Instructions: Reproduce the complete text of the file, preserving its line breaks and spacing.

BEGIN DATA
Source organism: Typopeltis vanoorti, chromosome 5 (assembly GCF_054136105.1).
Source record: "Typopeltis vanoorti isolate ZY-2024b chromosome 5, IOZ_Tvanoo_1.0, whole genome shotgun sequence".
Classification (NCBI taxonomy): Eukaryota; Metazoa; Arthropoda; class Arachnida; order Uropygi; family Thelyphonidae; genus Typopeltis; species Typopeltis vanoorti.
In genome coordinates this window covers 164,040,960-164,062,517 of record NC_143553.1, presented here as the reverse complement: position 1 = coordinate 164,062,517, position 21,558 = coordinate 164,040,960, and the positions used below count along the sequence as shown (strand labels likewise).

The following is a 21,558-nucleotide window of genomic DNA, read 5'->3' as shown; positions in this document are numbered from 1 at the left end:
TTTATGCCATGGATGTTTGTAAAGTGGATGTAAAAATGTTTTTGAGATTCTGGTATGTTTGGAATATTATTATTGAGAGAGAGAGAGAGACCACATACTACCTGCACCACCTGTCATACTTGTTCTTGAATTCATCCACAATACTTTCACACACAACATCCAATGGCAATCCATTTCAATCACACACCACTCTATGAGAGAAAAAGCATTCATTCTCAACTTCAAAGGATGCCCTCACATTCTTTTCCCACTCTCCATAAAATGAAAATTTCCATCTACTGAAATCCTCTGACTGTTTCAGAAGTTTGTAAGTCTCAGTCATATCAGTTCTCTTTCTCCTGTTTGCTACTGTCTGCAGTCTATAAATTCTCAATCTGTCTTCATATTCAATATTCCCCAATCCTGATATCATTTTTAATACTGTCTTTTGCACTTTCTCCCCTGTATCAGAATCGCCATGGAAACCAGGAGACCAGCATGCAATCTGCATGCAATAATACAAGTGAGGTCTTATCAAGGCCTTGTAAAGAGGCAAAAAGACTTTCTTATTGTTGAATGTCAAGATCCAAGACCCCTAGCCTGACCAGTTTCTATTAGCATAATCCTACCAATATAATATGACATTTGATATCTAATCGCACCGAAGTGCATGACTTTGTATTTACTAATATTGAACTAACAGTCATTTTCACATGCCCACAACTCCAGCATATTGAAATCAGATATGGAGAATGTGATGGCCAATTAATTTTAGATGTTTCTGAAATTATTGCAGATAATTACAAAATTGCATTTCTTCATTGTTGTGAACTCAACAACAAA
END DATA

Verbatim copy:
Source organism: Typopeltis vanoorti, chromosome 5 (assembly GCF_054136105.1).
Source record: "Typopeltis vanoorti isolate ZY-2024b chromosome 5, IOZ_Tvanoo_1.0, whole genome shotgun sequence".
Classification (NCBI taxonomy): Eukaryota; Metazoa; Arthropoda; class Arachnida; order Uropygi; family Thelyphonidae; genus Typopeltis; species Typopeltis vanoorti.
In genome coordinates this window covers 164,040,960-164,062,517 of record NC_143553.1, presented here as the reverse complement: position 1 = coordinate 164,062,517, position 21,558 = coordinate 164,040,960, and the positions used below count along the sequence as shown (strand labels likewise).

The following is a 21,558-nucleotide window of genomic DNA, read 5'->3' as shown; positions in this document are numbered from 1 at the left end:
TTTATGCCATGGATGTTTGTAAAGTGGATGTAAAAATGTTTTTGAGATTCTGGTATGTTTGGAATATTATTATTGAGAGAGAGAGAGAGACCACATACTACCTGCACCACCTGTCATACTTGTTCTTGAATTCATCCACAATACTTTCACACACAACATCCAATGGCAATCCATTTCAATCACACACCACTCTATGAGAGAAAAAGCATTCATTCTCAACTTCAAAGGATGCCCTCACATTCTTTTCCCACTCTCCATAAAATGAAAATTTCCATCTACTGAAATCCTCTGACTGTTTCAGAAGTTTGTAAGTCTCAGTCATATCAGTTCTCTTTCTCCTGTTTGCTACTGTCTGCAGTCTATAAATTCTCAATCTGTCTTCATATTCAATATTCCCCAATCCTGATATCATTTTTAATACTGTCTTTTGCACTTTCTCCCCTGTATCAGAATCGCCATGGAAACCAGGAGACCAGCATGCAATCTGCATGCAATAATACAAGTGAGGTCTTATCAAGGCCTTGTAAAGAGGCAAAAAGACTTTCTTATTGTTGAATGTCAAGATCCAAGACCCCTAGCCTGACCAGTTTCTATTAGCATAATCCTACCAATATAATATGACATTTGATATCTAATCGCACCGAAGTGCATGACTTTGTATTTACTAATATTGAACTAACAGTCATTTTCACATGCCCACAACTCCAGCATATTGAAATCAGATATGGAGAATGTGATGGCCAATTAATTTTAGATGTTTCTGAAATTATTGCAGATAATTACAAAATTGCATTTCTTCATTGTTGTGAACTCAACAACAAA